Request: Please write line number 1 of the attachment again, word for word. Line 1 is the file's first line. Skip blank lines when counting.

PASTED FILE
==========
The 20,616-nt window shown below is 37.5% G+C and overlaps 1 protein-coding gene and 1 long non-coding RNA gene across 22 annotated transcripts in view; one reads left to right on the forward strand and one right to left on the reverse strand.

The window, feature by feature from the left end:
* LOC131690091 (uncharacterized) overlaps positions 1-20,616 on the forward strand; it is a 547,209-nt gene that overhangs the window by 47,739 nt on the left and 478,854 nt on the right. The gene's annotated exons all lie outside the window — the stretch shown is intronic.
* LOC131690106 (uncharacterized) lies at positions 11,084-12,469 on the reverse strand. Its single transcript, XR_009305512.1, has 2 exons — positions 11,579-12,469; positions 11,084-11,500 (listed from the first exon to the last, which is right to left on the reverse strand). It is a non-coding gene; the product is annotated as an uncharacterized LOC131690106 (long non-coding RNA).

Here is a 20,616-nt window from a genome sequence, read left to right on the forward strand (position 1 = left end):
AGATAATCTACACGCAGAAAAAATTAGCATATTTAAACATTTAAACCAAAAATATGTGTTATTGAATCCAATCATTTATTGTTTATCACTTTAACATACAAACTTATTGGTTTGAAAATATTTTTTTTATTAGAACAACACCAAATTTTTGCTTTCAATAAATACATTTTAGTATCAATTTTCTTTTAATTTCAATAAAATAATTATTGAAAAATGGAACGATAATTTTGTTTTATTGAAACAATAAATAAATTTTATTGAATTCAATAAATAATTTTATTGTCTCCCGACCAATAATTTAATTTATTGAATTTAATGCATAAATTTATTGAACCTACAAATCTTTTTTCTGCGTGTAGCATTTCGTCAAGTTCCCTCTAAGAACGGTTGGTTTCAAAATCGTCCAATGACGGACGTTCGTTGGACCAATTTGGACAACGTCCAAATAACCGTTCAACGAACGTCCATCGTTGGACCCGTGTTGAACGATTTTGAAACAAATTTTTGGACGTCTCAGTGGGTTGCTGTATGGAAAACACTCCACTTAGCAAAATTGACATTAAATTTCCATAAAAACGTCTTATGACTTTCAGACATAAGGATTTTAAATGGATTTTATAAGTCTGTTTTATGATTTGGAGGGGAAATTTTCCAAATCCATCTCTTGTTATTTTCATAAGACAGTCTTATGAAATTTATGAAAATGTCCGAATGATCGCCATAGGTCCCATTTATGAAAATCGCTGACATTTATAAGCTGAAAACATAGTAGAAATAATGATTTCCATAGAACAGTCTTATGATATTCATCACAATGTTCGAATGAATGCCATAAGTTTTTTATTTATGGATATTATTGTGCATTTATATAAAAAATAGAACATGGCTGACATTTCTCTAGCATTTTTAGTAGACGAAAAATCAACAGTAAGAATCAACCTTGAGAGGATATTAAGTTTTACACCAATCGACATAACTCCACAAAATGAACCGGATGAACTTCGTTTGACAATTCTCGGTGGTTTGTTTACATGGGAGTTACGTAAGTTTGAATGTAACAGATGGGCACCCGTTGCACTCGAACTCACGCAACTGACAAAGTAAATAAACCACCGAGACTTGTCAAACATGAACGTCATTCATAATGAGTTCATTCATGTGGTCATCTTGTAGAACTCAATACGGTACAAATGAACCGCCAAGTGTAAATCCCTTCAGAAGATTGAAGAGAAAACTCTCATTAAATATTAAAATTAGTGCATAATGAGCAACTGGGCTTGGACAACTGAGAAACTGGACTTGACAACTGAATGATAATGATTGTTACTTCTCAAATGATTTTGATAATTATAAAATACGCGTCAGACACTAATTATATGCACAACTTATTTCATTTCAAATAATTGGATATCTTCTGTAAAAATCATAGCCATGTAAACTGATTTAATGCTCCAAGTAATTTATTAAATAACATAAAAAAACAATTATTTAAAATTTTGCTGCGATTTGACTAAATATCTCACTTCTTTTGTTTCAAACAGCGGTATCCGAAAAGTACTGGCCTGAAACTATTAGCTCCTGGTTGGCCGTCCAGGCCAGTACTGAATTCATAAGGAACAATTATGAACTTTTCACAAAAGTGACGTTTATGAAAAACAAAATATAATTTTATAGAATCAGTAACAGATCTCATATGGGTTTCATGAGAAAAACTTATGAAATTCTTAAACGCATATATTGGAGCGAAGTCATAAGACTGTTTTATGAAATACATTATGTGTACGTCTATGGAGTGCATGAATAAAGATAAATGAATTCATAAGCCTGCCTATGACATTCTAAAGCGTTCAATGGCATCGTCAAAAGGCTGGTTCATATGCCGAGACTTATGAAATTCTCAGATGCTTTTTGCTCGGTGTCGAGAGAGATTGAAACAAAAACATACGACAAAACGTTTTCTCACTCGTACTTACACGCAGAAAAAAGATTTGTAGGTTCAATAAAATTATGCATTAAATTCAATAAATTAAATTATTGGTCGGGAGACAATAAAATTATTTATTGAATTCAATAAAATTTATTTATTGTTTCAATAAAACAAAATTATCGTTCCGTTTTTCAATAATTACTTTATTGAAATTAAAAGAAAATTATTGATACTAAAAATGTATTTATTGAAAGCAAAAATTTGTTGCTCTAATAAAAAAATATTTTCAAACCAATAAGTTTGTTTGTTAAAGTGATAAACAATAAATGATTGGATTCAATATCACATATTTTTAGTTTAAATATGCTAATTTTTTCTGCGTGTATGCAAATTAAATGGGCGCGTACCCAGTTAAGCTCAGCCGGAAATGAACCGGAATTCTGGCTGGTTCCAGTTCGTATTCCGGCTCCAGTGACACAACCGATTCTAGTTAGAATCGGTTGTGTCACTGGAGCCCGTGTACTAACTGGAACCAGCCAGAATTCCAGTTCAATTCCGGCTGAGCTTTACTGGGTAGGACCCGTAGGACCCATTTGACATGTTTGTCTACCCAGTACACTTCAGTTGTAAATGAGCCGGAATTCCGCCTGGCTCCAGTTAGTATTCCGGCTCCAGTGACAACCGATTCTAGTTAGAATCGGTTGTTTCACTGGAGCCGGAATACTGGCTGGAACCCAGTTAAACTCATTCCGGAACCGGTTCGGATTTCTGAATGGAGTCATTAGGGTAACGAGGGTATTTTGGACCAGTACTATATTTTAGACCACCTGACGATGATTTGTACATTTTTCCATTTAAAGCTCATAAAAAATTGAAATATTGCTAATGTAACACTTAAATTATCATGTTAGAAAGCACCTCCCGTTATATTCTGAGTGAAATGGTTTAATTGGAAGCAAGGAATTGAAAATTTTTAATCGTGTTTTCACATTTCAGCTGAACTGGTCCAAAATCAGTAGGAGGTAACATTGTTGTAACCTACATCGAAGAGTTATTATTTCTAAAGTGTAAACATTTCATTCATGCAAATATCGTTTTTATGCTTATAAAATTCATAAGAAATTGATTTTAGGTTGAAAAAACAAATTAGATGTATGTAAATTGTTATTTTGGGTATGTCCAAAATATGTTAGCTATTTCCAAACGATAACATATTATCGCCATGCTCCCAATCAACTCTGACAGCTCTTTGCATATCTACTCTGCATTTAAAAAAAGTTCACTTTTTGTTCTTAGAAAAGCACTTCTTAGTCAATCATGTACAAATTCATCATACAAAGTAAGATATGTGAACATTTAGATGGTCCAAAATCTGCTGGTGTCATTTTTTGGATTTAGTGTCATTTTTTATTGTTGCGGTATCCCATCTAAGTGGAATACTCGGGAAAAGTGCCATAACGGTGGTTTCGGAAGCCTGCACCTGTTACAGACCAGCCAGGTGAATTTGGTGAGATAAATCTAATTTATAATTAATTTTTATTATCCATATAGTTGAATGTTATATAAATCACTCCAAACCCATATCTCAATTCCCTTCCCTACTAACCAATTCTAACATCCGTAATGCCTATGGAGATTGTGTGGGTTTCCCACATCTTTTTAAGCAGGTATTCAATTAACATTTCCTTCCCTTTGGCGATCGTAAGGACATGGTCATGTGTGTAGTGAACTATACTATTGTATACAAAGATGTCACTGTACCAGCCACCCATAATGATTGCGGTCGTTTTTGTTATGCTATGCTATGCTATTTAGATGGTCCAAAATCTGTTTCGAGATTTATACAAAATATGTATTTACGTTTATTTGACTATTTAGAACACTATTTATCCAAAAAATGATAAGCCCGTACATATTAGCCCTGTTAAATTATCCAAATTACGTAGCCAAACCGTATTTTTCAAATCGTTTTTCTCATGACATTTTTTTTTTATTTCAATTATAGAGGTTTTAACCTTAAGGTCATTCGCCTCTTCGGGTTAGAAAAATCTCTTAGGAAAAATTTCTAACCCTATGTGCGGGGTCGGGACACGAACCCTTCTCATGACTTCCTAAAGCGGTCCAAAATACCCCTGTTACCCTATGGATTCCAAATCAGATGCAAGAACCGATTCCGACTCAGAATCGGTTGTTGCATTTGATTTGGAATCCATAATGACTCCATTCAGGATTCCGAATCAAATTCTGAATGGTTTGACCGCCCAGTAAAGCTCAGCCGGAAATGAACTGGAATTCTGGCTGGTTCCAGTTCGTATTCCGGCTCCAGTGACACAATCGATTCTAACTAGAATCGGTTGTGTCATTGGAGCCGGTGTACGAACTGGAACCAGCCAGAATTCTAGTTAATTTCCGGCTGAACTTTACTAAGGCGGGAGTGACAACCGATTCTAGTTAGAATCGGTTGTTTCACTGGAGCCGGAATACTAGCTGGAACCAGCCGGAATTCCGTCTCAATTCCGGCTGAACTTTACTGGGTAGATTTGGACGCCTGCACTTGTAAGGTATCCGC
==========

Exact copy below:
The 20,616-nt window shown below is 37.5% G+C and overlaps 1 protein-coding gene and 1 long non-coding RNA gene across 22 annotated transcripts in view; one reads left to right on the forward strand and one right to left on the reverse strand.